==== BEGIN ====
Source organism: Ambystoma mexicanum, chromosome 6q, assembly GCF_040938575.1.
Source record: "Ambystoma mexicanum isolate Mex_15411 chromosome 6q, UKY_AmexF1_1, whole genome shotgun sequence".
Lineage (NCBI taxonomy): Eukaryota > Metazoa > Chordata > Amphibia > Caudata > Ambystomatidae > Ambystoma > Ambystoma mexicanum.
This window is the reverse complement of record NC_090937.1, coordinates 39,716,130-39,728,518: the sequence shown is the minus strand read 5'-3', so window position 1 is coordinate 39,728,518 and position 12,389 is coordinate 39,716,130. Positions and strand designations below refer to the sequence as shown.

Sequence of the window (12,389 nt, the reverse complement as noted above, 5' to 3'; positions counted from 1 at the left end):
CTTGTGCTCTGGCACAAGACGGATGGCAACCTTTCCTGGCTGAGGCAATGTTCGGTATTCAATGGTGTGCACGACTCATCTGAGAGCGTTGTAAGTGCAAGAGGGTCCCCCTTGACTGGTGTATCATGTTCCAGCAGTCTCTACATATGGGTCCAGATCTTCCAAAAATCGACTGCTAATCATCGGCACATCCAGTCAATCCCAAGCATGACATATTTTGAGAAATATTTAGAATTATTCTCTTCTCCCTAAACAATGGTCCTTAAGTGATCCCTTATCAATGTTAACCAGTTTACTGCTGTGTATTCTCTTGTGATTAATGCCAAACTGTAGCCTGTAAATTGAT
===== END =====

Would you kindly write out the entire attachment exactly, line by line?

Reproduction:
Source organism: Ambystoma mexicanum, chromosome 6q, assembly GCF_040938575.1.
Source record: "Ambystoma mexicanum isolate Mex_15411 chromosome 6q, UKY_AmexF1_1, whole genome shotgun sequence".
Lineage (NCBI taxonomy): Eukaryota > Metazoa > Chordata > Amphibia > Caudata > Ambystomatidae > Ambystoma > Ambystoma mexicanum.
This window is the reverse complement of record NC_090937.1, coordinates 39,716,130-39,728,518: the sequence shown is the minus strand read 5'-3', so window position 1 is coordinate 39,728,518 and position 12,389 is coordinate 39,716,130. Positions and strand designations below refer to the sequence as shown.

Sequence of the window (12,389 nt, the reverse complement as noted above, 5' to 3'; positions counted from 1 at the left end):
CTTGTGCTCTGGCACAAGACGGATGGCAACCTTTCCTGGCTGAGGCAATGTTCGGTATTCAATGGTGTGCACGACTCATCTGAGAGCGTTGTAAGTGCAAGAGGGTCCCCCTTGACTGGTGTATCATGTTCCAGCAGTCTCTACATATGGGTCCAGATCTTCCAAAAATCGACTGCTAATCATCGGCACATCCAGTCAATCCCAAGCATGACATATTTTGAGAAATATTTAGAATTATTCTCTTCTCCCTAAACAATGGTCCTTAAGTGATCCCTTATCAATGTTAACCAGTTTACTGCTGTGTATTCTCTTGTGATTAATGCCAAACTGTAGCCTGTAAATTGAT